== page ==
Pair trading in Options

Discussion in 'Options' started by maninjapan, Feb 24, 2010.

  1. Hi guys, I have a equities pairs trading strategy that isnt terrible. I would like to see how this translates to options, but Im not quite sure how to translate these positions into options. I would usually buy an equal dollar value of the underlying. In the case of options, would I buy the amount of options that would most closely translate to an equal dollar amount in the underlying assuming the positions were of equal/similar Delta value?
  2. If you're buying/shorting equal amounts of stock in your pairs trading, then you'd do the same if the respective deltas were similar. But chances are you're not going to find 2 option positions with similar deltas and that may complicate things.

    FWIW, I've pairs traded but I've never been able to figure out an effective way to do it with options. Options are more complex than stock and I would surmise that pairs trading with options would be the same, maybe even worse.
  3. spindr0, thanks for the reply. I was thinking that may be the case, but hasnt stopped me from banging my head against a brick wall trying....
  4. I tried converting pair trading into options a couple of years ago. I thought to overcome the greeks' influence by using DITM options, but then the wide B/A spread killed it.
  5. there goes another idea then.......
  6. As Daniel mentioned, the wide B/A spread is a problem. So is time decay and a reduced delta. The only way it makes sense is if you're spotting big moves and you leverage up the option size. It wouldn't work for me since I scalp small net moves in volume.
  7. Yes the B/A on ITM options will hurt when you want to close out positions in a hurry. It can be hard enough just to enter and exit a spread when it is stocks, considering possible slippage.

    I've thought about this idea before as well, and really had trouble finding an advantage to using options in conjunction with stock pair trading. You are already giving yourself a partial hedge against market risk by being long/short in the stocks.

    I've thought about buying puts/calls to enhance profitability when the market moves both stocks in the same direction. It sounds good, but again it will just complicate your exits and add to already heavier commissions and slippage of using a pairs strategy.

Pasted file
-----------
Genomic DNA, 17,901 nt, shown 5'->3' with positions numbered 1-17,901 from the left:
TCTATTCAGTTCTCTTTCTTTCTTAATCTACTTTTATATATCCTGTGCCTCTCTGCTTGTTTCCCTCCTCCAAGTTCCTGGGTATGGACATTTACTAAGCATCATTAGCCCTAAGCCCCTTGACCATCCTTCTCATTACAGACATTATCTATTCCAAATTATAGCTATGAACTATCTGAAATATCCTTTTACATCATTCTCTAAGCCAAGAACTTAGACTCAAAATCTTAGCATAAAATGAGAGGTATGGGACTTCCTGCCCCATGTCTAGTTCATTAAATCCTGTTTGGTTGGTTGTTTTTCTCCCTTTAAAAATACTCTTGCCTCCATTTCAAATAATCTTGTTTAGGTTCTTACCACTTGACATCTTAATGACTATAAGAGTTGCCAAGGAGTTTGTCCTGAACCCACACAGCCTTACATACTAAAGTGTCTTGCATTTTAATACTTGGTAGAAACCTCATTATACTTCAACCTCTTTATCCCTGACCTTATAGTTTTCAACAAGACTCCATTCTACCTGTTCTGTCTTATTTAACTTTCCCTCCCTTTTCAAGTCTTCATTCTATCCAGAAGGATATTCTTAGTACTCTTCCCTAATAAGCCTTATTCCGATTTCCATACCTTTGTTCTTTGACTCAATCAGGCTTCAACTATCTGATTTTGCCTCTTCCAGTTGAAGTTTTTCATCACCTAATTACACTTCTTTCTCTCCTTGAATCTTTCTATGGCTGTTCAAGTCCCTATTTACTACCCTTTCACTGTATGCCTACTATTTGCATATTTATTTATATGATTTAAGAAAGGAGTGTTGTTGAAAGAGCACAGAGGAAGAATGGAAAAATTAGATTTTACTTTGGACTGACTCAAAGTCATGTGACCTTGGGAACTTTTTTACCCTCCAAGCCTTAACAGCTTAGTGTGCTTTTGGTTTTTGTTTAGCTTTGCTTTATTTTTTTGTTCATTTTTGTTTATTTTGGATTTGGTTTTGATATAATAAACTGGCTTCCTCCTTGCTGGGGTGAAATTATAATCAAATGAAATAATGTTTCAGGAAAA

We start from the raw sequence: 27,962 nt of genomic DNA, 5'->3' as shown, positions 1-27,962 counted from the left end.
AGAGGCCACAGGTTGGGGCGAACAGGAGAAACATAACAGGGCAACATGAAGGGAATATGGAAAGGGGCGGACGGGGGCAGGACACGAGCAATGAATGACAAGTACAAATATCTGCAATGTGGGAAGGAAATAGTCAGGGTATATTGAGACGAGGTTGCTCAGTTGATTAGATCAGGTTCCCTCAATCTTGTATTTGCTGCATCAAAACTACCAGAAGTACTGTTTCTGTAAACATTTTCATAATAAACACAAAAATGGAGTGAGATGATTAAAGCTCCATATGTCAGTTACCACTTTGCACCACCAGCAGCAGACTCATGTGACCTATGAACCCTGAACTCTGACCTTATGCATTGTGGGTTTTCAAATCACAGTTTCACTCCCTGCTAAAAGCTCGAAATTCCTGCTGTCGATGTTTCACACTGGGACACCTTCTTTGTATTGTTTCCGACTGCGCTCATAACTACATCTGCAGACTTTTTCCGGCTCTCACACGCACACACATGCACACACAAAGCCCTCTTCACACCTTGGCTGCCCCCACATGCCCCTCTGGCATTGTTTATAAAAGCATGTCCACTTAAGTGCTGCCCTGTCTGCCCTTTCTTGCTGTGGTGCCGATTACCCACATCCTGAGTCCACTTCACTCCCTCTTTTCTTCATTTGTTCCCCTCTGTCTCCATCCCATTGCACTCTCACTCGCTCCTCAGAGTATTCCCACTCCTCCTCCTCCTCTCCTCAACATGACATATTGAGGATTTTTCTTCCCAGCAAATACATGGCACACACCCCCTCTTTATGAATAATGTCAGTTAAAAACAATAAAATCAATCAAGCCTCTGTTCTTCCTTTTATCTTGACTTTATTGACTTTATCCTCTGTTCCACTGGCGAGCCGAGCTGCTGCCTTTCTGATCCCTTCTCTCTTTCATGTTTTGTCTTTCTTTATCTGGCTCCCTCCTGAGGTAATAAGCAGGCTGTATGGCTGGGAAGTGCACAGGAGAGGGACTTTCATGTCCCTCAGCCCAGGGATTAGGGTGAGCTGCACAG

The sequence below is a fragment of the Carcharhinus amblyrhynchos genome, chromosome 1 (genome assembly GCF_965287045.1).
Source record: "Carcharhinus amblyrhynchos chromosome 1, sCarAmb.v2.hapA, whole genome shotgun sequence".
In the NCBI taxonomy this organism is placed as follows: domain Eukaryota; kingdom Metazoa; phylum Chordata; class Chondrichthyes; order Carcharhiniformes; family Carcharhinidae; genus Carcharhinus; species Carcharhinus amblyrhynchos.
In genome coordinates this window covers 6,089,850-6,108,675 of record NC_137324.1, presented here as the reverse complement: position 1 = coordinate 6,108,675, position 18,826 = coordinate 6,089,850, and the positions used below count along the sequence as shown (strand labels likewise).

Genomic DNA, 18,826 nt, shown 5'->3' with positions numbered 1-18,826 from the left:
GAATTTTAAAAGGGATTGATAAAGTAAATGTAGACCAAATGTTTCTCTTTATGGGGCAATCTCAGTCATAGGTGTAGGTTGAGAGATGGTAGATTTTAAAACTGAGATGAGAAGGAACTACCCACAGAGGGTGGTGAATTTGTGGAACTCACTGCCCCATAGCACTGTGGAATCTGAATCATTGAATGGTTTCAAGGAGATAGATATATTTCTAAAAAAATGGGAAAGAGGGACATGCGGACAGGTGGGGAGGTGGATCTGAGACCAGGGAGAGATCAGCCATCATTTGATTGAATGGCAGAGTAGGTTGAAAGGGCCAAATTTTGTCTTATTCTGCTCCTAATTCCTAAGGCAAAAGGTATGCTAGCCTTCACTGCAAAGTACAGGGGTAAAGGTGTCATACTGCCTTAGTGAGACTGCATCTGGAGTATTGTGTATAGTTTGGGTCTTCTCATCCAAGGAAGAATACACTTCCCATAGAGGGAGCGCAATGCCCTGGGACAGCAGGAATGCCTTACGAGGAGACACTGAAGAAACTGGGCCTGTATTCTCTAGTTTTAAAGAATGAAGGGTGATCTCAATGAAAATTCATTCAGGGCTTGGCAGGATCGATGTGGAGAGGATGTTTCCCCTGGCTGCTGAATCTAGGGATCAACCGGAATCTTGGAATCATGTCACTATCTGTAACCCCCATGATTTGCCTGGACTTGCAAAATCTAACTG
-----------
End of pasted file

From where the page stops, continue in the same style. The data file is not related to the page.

8. As an aside, LTCM pairs-traded. Not sure if with options. They blew up. Comments?
  9. MTE


    LTCM blew up because they were overleveraged.
  10. marine


    This is something I have been thinking about for a long time.

    There are guys who trade MR in the option world via volatility. It's not exactly the same thing as pairs trading but they are trading MR.

    One advantage is that you can increase your leverage via using options. Another one is that your universe of potental pairs has just grown exponentially as well.

    Disadvantanges are increased fees. Plus to obtain historical information for backtesting options is not an easy task.

    I have found simple robust MR models work the best. Once you go into the options space you are now making your model more complicated. I believe that if you do this then the payoff better be worth it. Because the more complicated the model the harder it is to scale it.

    There are several approachs to pairs trading. Alot of people have a position sizing algorithm which is dollar neutral. Others try to be market neutral and use a volatility sizing algorithms. There are several different ways to do this.

    I think in the option space you will need to use a greek to determine your position size and except a certain amount of risk from the others. This could cause several problems and it is hard to determine what strikes to choose. I would never use deep ITM options. I can understand why someone would think using a 100 Delta strike is a good idea but from an option MM approach it is a bad idea.

    I think using a strategy like a butterfly, straddle, strangle, TS, etc ... would be your best bet. Something which is liquid and can be executed whole. Most option exchanges nowadays do list basic strategies so you don't have to worry about executing each leg individually and the fee for executing a strategy is less then executing the individual legs. Plus a strategy would reduce some of your risk. You could determine the strategy you want to use based on your acceptible risk. The leverage you get will also be significant.

    This is an interesting topic which I would like to spend more time on but time is something I don't have enough of right now. Hopefully one day I will be able to do more research in this area.

    If you do find a model that works you might be able to apply it via a MM approach to really take advantage of it.

    #10     Feb 25, 2010